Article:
This slide show for fifth graders on Westward Expansion establishes a link between Art and Social Studies. In the second half of the 19th century a group of painters known as the Hudson River School arrived. Influenced by French painter Claude Lorraine and British painters John Constable and W. J. Turner, they were inspired to paint idyllic landscapes. Unlike the European artists, the American artists were in a unique situation in that the unexplored Western Wilderness was wide open and immediate to them. The opening of the Erie Canal exposed expansive, breathtaking vistas. Philosophers, writers and politicians intrigued by the beauty of the Catskills and the majesty of the Rockies embraced the new subject. Many (especially Democrats) embraced Manifest Destiny, others (especially Whigs, including Abraham Lincoln) opposed the movement, which they viewed as exploitation of the west as well as a continuation of slavery. Many American artists were ambivalent. Nonetheless, a new style of painting distinctly American emerged.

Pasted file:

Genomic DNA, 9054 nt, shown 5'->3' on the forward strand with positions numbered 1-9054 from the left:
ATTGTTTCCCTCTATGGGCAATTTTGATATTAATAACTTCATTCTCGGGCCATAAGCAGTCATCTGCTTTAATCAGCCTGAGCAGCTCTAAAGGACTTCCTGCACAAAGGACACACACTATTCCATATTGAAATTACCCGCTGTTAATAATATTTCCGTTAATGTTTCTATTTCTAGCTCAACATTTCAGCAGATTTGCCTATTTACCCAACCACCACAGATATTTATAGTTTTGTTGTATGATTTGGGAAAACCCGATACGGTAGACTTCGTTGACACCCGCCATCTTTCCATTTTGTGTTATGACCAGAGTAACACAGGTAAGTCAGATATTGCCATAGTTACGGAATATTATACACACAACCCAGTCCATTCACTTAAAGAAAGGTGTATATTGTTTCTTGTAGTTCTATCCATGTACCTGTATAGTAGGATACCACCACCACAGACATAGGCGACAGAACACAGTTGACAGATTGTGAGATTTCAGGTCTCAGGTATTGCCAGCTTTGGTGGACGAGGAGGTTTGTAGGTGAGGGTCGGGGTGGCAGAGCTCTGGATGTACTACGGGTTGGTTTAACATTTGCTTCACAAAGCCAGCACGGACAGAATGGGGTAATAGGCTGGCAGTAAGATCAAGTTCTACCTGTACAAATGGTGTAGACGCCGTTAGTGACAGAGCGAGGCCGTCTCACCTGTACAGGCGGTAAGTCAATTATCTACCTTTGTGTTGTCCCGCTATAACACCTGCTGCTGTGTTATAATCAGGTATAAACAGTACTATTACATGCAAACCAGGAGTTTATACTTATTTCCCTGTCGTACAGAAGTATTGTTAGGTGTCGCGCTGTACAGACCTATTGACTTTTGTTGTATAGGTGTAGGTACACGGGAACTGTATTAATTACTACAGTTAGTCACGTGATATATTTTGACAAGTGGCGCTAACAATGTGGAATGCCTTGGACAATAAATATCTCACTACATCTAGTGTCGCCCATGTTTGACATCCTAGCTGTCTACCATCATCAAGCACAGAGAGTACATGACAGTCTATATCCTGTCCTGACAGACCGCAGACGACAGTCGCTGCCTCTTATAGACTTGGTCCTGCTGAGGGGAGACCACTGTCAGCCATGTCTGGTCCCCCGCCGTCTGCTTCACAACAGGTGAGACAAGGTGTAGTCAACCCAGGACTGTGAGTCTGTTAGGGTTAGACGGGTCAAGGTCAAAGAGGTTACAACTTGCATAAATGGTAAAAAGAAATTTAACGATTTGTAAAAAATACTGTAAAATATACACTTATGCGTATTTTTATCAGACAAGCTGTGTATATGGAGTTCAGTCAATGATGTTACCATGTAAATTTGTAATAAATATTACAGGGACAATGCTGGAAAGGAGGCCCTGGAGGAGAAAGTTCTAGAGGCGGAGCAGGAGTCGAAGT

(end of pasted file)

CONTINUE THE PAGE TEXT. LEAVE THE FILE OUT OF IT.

Created ByMarsha Odabashian